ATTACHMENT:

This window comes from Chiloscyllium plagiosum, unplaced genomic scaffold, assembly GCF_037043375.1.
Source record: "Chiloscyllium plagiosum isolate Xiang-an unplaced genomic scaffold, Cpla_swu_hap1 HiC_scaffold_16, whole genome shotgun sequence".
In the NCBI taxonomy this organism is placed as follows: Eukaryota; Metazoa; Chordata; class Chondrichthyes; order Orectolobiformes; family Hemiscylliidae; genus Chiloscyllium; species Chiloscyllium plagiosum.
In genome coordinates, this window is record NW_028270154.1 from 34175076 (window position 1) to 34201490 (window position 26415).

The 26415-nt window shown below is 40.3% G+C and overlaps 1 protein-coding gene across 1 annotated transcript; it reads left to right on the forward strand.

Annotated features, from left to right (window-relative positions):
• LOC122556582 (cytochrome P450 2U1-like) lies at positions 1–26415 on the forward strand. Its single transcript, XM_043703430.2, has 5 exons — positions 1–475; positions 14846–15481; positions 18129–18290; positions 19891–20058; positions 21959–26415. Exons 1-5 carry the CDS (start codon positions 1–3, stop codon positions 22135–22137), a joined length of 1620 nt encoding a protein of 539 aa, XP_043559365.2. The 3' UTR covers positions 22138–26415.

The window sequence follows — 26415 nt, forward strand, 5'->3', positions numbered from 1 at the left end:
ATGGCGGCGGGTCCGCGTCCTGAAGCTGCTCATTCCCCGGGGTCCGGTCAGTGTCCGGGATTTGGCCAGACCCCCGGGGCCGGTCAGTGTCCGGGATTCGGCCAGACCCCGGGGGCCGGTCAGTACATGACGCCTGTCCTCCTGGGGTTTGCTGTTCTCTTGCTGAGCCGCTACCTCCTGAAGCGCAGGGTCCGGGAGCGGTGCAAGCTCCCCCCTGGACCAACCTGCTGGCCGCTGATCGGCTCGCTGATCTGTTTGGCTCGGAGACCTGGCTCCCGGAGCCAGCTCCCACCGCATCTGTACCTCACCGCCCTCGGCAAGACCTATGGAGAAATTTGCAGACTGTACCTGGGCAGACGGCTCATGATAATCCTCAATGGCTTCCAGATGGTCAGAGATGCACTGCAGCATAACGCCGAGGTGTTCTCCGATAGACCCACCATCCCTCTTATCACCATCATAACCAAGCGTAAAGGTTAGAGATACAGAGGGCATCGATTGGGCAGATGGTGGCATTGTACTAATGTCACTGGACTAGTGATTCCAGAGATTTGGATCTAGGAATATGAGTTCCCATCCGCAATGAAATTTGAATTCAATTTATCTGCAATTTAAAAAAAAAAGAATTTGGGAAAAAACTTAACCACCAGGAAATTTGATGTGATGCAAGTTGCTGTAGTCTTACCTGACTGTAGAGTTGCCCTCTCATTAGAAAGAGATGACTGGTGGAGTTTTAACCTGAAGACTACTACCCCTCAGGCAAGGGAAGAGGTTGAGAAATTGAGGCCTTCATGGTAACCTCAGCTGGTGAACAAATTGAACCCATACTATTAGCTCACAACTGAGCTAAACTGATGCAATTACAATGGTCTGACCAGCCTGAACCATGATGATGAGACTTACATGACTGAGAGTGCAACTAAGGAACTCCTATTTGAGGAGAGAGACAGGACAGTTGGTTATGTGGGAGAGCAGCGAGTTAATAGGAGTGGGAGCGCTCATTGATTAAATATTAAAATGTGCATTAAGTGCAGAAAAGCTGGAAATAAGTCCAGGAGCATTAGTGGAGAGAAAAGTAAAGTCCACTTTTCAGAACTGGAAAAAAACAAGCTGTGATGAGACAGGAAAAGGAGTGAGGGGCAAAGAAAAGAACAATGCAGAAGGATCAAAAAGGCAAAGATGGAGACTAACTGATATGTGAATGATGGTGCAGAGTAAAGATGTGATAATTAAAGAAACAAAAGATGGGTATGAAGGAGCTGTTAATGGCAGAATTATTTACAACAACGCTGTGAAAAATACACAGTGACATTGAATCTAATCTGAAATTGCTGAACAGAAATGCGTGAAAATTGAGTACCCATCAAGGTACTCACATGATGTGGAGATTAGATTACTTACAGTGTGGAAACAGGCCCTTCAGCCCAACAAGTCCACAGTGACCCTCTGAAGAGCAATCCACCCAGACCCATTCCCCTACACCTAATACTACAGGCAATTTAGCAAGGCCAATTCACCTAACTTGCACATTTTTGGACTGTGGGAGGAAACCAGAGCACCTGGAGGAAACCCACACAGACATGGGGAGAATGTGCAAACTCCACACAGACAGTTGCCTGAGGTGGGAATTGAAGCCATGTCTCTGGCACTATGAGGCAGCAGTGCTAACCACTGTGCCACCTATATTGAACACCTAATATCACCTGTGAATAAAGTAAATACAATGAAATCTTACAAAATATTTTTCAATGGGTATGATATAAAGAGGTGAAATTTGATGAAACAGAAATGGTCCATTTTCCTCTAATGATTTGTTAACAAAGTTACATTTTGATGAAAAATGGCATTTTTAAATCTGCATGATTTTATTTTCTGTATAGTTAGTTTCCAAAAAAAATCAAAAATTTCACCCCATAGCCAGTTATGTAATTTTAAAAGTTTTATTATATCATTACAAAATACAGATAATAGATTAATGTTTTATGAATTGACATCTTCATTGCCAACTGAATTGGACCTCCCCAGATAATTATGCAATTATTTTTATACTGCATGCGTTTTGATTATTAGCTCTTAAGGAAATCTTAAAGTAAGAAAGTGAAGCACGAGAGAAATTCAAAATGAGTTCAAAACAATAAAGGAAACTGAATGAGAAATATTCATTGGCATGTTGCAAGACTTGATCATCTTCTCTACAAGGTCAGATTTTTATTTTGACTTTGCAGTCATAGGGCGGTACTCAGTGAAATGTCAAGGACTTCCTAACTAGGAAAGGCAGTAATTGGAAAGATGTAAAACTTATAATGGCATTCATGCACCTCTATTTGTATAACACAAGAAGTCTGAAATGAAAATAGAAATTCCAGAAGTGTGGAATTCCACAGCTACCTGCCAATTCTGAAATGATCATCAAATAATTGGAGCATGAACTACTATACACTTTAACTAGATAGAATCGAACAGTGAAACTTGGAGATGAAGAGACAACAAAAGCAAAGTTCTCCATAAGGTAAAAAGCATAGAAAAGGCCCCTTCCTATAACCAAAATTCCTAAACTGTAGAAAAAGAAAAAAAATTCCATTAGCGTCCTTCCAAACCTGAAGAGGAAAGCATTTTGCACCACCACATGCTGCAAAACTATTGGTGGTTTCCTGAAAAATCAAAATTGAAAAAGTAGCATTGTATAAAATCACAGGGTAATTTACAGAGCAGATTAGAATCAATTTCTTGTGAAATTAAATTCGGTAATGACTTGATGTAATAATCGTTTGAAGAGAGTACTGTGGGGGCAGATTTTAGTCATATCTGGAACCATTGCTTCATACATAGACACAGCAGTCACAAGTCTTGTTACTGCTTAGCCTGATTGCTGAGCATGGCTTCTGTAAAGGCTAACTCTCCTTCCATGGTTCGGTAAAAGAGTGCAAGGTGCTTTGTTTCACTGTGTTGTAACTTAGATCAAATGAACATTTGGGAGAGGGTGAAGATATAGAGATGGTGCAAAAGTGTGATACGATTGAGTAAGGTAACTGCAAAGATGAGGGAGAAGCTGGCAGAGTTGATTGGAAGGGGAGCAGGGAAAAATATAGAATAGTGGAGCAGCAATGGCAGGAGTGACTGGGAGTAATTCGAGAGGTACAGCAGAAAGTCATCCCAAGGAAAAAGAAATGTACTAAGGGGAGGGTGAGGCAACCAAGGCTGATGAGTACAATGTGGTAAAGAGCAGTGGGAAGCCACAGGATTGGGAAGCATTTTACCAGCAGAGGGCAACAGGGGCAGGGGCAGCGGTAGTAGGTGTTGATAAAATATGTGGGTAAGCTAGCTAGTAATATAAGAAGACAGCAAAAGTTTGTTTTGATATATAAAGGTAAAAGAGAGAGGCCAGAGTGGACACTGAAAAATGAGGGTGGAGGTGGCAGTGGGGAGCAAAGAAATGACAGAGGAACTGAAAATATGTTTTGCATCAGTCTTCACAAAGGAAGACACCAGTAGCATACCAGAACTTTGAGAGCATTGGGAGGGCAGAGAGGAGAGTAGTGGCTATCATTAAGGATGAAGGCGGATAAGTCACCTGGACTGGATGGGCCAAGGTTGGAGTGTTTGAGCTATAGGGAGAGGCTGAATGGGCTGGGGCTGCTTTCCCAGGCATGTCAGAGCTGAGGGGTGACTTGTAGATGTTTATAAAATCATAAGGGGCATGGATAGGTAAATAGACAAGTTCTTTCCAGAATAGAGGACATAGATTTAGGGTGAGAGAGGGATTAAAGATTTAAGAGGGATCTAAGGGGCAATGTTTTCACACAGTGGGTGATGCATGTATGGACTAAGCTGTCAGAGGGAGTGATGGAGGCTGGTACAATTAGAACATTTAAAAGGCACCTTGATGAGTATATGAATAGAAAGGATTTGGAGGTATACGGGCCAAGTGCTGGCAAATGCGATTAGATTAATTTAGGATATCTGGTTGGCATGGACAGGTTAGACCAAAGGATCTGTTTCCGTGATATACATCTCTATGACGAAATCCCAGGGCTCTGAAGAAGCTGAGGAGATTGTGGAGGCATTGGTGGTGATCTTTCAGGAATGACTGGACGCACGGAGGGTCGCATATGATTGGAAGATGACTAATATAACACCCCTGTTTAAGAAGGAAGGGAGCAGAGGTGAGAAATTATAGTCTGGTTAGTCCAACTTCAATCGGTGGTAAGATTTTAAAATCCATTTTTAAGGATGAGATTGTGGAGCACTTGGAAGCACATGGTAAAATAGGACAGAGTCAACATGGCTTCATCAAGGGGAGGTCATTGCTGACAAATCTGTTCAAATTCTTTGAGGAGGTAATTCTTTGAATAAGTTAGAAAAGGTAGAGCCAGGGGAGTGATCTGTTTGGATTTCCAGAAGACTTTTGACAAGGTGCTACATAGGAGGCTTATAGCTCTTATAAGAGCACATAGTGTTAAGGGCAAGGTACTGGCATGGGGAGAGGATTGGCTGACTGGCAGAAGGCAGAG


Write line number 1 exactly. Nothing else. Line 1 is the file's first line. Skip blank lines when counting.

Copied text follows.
This window comes from Chiloscyllium plagiosum, unplaced genomic scaffold, assembly GCF_037043375.1.